Comparing these new sufferings of my soul with those I had formerly endured in my body, it seemed that I was in very truth the most miserable among men. Indeed that earlier betrayal had become a little thing in comparison with this later evil, and I lamented the hurt to my fair name far more than the one to my body. The latter, indeed, I had brought upon myself through my own wrongdoing, but this other violence had come upon me solely by reason of the honesty of my purpose and my love of our faith, which had compelled me to write that which I believed.
After a few months had passed, chance gave them an opportunity by which they sought to destroy me. It happened that one day, in the course of my reading, I came upon a certain passage of Bede, in his commentary on the Acts of the Apostles, wherein he asserts that Dionysius the Areopagite was the bishop, not of Athens, but of Corinth. Now, this was directly counter to the belief of the monks, who were wont to boast that their Dionysius, or Denis, was not only the Areopagite but was likewise proved by his acts to have been the Bishop of Athens. Having thus found this testimony of Bede’s in contradiction of our own tradition, I showed it somewhat jestingly to sundry of the monks who chanced to be near. Wrathfully they declared that Bede was no better than a liar, and that they had a far more trustworthy authority in the person of Hilduin, a former abbot of theirs, who had travelled for a long time throughout Greece for the purpose of investigating this very question. He, they insisted, had by his writings removed all possible doubt on the subject, and had securely established the truth of the traditional belief.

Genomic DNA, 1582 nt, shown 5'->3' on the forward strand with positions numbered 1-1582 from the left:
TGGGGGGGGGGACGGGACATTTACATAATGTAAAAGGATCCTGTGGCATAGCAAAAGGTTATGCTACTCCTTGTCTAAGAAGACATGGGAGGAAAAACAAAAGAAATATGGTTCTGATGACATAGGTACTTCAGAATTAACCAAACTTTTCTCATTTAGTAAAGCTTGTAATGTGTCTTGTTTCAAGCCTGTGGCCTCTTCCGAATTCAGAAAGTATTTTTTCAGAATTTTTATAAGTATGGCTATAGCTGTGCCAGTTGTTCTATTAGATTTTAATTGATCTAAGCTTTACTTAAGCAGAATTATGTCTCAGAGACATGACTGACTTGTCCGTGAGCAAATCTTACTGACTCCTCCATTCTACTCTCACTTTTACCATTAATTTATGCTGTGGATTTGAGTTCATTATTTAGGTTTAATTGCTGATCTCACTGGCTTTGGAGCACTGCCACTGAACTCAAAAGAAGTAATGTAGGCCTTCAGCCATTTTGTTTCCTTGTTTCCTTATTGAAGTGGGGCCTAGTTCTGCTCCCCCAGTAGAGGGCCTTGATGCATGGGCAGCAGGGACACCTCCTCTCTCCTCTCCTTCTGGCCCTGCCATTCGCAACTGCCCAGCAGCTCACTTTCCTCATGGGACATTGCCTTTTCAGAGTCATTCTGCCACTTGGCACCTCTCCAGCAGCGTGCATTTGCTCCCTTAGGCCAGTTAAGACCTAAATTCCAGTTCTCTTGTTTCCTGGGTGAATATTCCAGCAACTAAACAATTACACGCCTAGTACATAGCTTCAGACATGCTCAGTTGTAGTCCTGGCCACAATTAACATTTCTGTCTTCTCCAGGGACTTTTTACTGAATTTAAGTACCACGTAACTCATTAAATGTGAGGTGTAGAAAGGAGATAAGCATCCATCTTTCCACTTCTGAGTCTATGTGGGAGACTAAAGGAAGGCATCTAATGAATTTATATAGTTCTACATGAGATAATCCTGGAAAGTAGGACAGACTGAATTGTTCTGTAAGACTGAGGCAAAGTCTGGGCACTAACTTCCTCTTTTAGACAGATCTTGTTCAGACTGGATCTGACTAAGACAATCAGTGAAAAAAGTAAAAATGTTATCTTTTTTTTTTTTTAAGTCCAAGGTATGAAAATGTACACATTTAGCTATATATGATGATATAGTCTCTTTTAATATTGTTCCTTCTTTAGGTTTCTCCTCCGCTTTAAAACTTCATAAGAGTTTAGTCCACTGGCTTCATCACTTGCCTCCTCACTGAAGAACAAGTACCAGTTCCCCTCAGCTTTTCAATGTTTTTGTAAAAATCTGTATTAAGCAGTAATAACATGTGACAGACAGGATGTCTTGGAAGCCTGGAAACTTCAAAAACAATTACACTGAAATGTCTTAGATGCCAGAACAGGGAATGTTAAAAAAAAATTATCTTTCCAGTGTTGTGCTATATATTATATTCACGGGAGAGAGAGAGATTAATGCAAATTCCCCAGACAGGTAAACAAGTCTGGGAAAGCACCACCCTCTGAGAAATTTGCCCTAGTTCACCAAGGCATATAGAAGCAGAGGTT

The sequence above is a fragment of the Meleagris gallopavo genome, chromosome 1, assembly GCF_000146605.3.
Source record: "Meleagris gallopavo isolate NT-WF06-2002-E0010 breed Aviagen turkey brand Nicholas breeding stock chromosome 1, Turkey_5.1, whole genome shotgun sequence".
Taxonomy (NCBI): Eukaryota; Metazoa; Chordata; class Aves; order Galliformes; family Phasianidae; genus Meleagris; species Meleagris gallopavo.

One of the monks went so far as to ask me brazenly which of the two, Bede or Hilduin, I considered the better authority on this point. I replied that the authority of Bede, whose writings are held in high esteem by the whole Latin Church, appeared to me the better. Thereupon in a great rage they began to cry out that at last I had openly proved the hatred I had always felt for our monastery, and that I was seeking to disgrace it in the eyes of the whole kingdom, robbing it of the honour in which it had particularly gloried, by thus denying that the Areopagite was their patron saint. To this I answered that I had never denied the fact, and that I did not much care whether their patron was the Areopagite or some one else, provided only he had received his crown from God.
No sooner had scholars learned of my retreat than they began to flock thither from all sides, leaving their towns and castles to dwell in the wilderness. In place of their spacious houses they built themselves huts; instead of dainty fare they lived on the herbs of the field and coarse bread; their soft beds they exchanged for heaps of straw and rushes, and their tables were piles of turf. in very truth you may well believe that they were like those philosophers of old of whom Jerome tells us in his second book against Jovinianus.